This is a marvelously told series of stories. La Masque and Le Modele are relatively short bookends to the major tale of La Maison Tellier. With this one, it would be difficult not to become delighted and engaged with Madame and her girls and her brother. Even the puffed up townsmen are not without a sympathetic side; which man among us wouldn't mind being flattered, even for a price, by Madame's girls?

In the cast are some of France's best known actors, including Claude Dauphin, Danielle Darrieux, Jean Gabin, Daniel Gelin, Simon Simon, Madeleine Renaud and Pierre Brasseur.

Please note that the Criterion release is not scheduled until September 16, 2008. My comments are based on the Region 2 release which I own. I like this film so well I plan to buy the Criterion Region 1 version when it comes out. After I have a chance to look at Criterion's extras, I'll post an extra paragraph here about them.
5 of 5 people found the following review helpful
Here's the vision quest of our civilization. May 21 2003
By A Customer - Published on Amazon.com
Format: VHS Tape
This is not only one of the most profound films ever made, but one of the most dazzling and charming depictions of spirituality, etc., ever created. At the beginning, a person moves from darkness and cold and rain toward a place of light and warmth and dryness, seeking pleasure and happiness there, and that is the pattern throughout these tales. What is sought and found in the light escaletes ... toward what? Le Plaisir presents us with a playful Modern ironic version (or re-version) of the Romantic Idealist version of the Christian version of the Ladder of Love descrived in Plato's Symposium. Upward, from love of appetitive gratification to the emotional, to the intellectual, and finally to the spiritual: as Miss Rosa who gives of herself in the most direct manner and who selflessly weeps for the joy of others is given in return that moment of grace through which those nearby also share in the transfiguration, in the light of which the world is changed.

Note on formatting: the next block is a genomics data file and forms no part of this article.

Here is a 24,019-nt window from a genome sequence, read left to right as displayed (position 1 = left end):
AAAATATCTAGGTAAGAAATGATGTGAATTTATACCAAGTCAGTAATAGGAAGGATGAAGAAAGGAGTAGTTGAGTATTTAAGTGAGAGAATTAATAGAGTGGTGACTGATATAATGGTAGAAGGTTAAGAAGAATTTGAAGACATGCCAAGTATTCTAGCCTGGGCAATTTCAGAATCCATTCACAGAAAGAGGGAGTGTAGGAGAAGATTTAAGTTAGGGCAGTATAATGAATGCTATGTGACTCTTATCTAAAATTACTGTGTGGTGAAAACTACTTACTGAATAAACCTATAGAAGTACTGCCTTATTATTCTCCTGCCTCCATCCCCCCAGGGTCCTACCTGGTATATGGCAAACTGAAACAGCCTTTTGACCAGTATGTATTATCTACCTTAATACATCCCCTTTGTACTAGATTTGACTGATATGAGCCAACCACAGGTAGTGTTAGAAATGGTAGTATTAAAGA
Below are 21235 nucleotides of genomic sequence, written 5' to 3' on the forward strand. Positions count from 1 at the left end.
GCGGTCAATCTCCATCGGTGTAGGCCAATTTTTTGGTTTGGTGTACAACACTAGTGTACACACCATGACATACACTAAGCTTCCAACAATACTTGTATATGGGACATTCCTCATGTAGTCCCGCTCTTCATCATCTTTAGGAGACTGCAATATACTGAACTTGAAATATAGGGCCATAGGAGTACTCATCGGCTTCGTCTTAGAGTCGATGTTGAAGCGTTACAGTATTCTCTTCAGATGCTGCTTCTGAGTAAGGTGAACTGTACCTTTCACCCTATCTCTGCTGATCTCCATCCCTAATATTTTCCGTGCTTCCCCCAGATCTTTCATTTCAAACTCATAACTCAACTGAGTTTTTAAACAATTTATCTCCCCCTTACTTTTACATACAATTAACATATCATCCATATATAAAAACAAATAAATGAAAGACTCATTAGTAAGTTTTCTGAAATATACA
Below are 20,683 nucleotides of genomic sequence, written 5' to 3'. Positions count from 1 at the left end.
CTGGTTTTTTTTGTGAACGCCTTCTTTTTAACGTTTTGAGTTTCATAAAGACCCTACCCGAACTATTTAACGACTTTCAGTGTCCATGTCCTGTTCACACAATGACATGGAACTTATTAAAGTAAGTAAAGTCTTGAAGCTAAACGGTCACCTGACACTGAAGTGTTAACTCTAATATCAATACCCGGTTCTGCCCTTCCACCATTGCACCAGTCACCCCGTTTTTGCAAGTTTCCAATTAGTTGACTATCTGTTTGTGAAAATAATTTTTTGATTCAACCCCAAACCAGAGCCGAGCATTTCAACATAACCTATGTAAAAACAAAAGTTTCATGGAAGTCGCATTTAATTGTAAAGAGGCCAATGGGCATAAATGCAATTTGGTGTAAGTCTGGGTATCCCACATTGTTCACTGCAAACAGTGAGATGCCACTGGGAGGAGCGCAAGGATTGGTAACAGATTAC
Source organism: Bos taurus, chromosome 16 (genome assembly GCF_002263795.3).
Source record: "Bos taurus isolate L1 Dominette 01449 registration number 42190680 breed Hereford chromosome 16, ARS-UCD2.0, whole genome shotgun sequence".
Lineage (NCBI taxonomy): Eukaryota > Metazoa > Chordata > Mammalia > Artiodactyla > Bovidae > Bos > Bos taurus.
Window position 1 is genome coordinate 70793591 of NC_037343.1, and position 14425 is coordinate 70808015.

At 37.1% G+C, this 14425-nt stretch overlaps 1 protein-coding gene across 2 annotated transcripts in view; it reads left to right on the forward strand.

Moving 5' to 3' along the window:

3 of 3 people found the following review helpful
A transcendental film! July 3 2007
By Hiram Gomez Pardo - Published on Amazon.com
Here we have one of the most extraordinary cinematographic events ever carried to big screen. Based on three tales of Guy de Maupassant and directed by the legendary Max Ophlus, (one of my favorite directors), this bl3nd of well defined stories shows three remarkable aspects about the pleasure: the pleasure and love in the first part, the pleasure and purity in the second one and finally the pleasure and the pity.

These stories work out as if they were a modern fable placed in the heart of Paris, where characters and situations are depicted with such sublime artistic intensity and sheer good taste, what magnificent camera work, what fabulous travels, what sumptuous exquisiteness in what concerns to visual support, this undeniably one of the sublime and poetic masterpieces of the French Cinema ever made, superbly directed by this master Max Ophlus.